Archbishop McGrath was so deeply touched by it that he wanted to frame and display it for his own private devotion!
A couple years later, when I hit a time of great darkness and skepticism in my own spiritual life, I can remember turning to this photograph many times thinking, “There is just no possible way that the water formed these images by coincidence. That would be just too absurd to believe!”
By this time, I had already studied logical proofs of the existence of God. I understood how scientific study of the created world made the probability of God highly likely. Yet despite the mountains of evidence I had already carefully evaluated and accepted, I was still somehow unsure whether God was a personal God who really knew and loved me.
Sadly, I had also encountered some snobby Catholics who condescendingly thought praying the rosary was silly. In the seminary, those of us who prayed it were sometimes questioned or ridiculed. As a young and naive person in this kind of atmosphere, I began to question this practice myself. I didn’t want to be simpleton. At the same time, I also began to question the very existence of a personal and intimate God.
This waterfall photo helped call me back to faith. Like an icon or religious piece of art, I turned to it over and over again in times of struggle and doubt. Through it, the Blessed Mother seemed to whisper into my soul, “My son is real. Do whatever He tells you!”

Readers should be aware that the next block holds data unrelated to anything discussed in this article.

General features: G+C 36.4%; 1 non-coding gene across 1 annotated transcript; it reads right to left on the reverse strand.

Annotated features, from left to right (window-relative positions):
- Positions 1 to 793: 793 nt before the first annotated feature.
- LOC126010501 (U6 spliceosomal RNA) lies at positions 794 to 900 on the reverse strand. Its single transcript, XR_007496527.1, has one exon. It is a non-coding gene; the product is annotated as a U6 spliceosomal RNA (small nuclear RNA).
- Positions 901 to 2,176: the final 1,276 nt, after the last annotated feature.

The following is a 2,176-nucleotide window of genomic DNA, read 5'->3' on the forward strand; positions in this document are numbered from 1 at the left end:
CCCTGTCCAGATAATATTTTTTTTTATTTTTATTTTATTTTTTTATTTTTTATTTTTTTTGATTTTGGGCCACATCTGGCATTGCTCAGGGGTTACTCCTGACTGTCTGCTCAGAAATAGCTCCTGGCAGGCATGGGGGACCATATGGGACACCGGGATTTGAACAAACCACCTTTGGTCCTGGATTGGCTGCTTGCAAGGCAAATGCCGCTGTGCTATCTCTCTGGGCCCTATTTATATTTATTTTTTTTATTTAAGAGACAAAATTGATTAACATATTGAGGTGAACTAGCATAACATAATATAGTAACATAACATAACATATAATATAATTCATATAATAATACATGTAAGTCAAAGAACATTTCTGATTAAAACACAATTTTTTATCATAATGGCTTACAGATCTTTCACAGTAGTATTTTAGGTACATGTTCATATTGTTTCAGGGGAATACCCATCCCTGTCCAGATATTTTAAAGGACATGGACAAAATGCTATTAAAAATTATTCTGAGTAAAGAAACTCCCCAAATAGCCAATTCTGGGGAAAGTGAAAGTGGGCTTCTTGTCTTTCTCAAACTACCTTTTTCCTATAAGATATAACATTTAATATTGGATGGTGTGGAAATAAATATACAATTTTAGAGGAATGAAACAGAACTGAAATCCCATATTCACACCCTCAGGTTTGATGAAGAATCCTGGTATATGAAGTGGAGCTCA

I didn’t hear this with my ears, but it was much more than a thought. I heard it! Whenever I doubted my own sanity, I would listen to other people’s stories about how much this photo had re-energized their own faith. These testimonies helped to strengthen mine. Eventually, I left the seminary and got married. My wife and I visited Medjugorje as part of our honeymoon in 1996.
Over the years, I have seen only good fruit come from the “tree” of Medjugorje. So many people have testified that the messages of Medjugorje have led to a renewed prayer life, a return to the Sacraments of the Church, and an attitude of service to others. These people share a more vibrant faith and especially a deepened devotion to the Holy Eucharist. It has impressed me deeply to this day.
Before I conclude, I’d like to point out one more image in the photo. Some among my family and friends have called it “the silent scream.” I think it looks very much like Edvard Munch’s “The Scream.” Different people have different interpretations of it. I’m not going to offer one here, but take a look:
If you see the images in the water and it helps you, then great. If you do not see anything remarkable, then no problem. True faith is based on a lot more than an image in a photograph. It is not necessary to be impressed by this photo, but it has helped me more than I can adequately describe. Thank you, Blessed Mother, for this precious gift. Amen.
(Next up: Part 3 of 3: The most amazing image of all: Juan Diego’s Tilma of Our Lady of Guadalupe)